Donald Trump’s attempt at Reaganomics will prove costlier than the original


Trumped-up trickle-down economics

American generosity might be in especially short supply as a result of a second side-effect of Trumpian Reaganomics. As the dollar soared in the early 1980s, America’s current account flipped from a small surplus into sizeable deficit. American firms howled. Efforts early in the 1980s to cajole trading partners into limiting exports gave way to more serious interventions later on. In 1985 James Baker, then treasury secretary, negotiated the Plaza accord with Britain, France, Japan and West Germany to bring down the value of the dollar. And in 1987 Reagan slapped economic sanctions on Japan for its failure to meet the terms of an agreement on trade in semiconductors.

Mr Trump, no instinctive free-trader, might face a similar dynamic. Faster growth and higher interest rates might attract foreign capital and place upward pressure on the dollar, which has indeed been rising since the election. That will help exporters to America and hamper a manufacturing revival in the struggling towns that helped Mr Trump win. In fact, the Mexican peso has fallen by about 10% against the dollar since the election, boosting the competitiveness of Mexican firms relative to their American counterparts. Yet Mr Trump will find responding to these shifts to be trickier than did Reagan. Sprawling supply-chains mean that punitive tariffs are less obviously useful to domestic firms than they once were. A battle over exchange rates between America and China could prove far more dangerous, both economically and geopolitically, than Mr Baker’s negotiations.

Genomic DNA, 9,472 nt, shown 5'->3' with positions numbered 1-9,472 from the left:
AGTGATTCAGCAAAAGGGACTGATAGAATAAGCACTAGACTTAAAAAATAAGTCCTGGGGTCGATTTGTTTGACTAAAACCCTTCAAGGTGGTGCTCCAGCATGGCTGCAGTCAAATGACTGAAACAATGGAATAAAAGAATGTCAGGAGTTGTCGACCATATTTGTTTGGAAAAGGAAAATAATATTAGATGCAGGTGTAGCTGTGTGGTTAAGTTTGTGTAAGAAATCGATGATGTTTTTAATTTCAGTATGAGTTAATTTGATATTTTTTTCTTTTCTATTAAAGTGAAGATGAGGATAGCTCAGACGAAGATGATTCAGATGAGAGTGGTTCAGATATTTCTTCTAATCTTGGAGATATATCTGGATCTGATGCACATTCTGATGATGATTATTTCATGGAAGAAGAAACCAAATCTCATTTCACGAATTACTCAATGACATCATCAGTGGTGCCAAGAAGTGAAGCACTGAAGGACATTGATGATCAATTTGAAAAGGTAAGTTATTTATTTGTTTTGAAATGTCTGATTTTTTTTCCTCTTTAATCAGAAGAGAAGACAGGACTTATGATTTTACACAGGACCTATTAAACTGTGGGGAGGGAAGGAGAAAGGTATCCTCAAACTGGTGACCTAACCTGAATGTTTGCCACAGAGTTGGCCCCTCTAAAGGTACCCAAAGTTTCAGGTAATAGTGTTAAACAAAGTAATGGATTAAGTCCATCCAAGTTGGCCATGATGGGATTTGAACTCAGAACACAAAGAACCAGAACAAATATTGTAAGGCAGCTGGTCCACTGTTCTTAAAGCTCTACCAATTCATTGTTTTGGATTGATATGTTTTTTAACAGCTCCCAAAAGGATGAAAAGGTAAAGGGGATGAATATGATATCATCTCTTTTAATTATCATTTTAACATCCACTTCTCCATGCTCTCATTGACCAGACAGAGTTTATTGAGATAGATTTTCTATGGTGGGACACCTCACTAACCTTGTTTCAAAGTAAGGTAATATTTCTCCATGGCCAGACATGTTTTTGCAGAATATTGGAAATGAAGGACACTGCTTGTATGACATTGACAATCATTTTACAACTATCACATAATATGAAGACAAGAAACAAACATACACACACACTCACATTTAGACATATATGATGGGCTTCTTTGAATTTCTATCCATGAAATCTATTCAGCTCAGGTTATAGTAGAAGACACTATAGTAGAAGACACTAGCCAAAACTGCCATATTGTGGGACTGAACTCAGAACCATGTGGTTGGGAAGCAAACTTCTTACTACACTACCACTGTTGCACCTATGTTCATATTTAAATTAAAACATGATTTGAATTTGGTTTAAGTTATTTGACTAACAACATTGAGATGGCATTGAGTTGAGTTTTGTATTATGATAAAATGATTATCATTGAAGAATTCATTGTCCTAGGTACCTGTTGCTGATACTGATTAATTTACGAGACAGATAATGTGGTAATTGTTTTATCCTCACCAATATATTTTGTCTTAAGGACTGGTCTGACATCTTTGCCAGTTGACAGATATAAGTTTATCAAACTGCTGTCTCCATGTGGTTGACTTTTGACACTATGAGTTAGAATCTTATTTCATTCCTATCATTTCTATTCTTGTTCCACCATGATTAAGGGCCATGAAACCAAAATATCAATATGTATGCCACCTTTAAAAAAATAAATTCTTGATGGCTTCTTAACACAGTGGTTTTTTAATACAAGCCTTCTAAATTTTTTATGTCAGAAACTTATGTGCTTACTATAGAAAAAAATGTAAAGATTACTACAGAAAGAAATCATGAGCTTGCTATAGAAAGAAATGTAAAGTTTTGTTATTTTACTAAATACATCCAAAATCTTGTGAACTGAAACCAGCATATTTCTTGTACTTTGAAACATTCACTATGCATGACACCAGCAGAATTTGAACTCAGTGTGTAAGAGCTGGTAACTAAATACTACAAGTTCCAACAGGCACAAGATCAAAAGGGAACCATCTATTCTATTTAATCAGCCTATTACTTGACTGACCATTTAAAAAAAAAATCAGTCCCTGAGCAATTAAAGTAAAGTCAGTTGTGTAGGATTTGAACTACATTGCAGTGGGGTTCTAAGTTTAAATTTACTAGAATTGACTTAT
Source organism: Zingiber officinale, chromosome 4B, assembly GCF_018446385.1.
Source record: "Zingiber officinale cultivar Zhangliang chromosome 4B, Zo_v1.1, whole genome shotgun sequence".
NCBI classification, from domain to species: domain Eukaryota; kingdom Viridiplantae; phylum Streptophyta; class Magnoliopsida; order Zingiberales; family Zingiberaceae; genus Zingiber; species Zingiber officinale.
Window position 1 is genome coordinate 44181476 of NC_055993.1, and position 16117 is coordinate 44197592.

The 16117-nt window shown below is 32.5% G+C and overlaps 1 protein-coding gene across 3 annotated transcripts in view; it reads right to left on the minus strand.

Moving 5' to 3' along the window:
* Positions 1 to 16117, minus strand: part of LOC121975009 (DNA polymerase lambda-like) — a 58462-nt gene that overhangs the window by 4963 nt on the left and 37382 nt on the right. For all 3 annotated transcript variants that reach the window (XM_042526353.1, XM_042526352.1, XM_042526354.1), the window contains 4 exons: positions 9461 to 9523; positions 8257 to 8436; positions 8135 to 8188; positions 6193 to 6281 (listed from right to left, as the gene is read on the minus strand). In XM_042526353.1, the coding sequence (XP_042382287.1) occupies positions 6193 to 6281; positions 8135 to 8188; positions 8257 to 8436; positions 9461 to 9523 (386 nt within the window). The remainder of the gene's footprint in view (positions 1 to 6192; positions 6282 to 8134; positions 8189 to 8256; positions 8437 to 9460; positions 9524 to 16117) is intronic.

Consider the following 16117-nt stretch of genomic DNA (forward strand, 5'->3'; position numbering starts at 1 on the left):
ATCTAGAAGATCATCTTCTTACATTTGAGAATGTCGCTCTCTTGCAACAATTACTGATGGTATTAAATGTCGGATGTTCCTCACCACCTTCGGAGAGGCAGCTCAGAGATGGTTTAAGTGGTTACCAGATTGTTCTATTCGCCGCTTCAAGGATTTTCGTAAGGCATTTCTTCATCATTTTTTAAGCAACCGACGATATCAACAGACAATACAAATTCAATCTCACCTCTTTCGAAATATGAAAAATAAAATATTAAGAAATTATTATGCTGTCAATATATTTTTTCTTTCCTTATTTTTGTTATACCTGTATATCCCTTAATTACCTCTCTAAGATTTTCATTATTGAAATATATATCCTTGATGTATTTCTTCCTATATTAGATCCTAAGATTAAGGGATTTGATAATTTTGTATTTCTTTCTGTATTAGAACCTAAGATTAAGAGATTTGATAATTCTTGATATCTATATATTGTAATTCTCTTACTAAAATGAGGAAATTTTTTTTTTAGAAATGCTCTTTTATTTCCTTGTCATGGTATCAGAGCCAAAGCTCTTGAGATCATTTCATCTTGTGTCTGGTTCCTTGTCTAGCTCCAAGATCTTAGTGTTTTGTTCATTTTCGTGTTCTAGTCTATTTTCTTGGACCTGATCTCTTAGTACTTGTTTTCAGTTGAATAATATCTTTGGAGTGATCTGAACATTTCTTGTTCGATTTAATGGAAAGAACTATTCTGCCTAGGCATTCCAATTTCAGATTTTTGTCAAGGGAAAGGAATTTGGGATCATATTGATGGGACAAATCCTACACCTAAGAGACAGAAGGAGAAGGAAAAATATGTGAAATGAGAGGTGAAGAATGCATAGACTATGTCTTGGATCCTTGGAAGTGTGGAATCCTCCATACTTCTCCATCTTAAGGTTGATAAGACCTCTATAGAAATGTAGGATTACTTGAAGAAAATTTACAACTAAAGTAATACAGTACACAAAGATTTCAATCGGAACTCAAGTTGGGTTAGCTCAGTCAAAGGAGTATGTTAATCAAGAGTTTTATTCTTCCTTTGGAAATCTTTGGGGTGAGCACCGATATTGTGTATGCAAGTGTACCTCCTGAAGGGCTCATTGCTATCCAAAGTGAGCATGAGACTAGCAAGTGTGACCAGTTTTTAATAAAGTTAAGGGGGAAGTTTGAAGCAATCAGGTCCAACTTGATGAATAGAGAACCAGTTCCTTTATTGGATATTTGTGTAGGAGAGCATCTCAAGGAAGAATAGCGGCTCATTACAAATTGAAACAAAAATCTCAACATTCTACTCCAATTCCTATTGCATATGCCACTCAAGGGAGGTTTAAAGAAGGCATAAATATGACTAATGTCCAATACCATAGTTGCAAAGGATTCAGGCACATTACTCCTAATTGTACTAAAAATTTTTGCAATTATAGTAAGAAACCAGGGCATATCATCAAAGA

Perhaps most important is a third lesson: that the boost to growth provided by tax cuts and liberalisation need not be spread evenly across the economy. Prescriptions which made sense a generation ago look inappropriate now. Top marginal tax rates are far lower than they were then; further cuts may deliver a smaller boost to growth as a result. Meanwhile, inequality is far higher now than it was in the early 1980s; slashing tax rates on the rich while unravelling recent financial regulation could push economic divisions to unprecedented, politically toxic levels. The global economy could use more fiscal stimulus. A raft of regressive tax cuts from a protectionist-minded American administration is, to put it mildly, a risky way to provide it.

Read the complete article on The Economist magazine web site.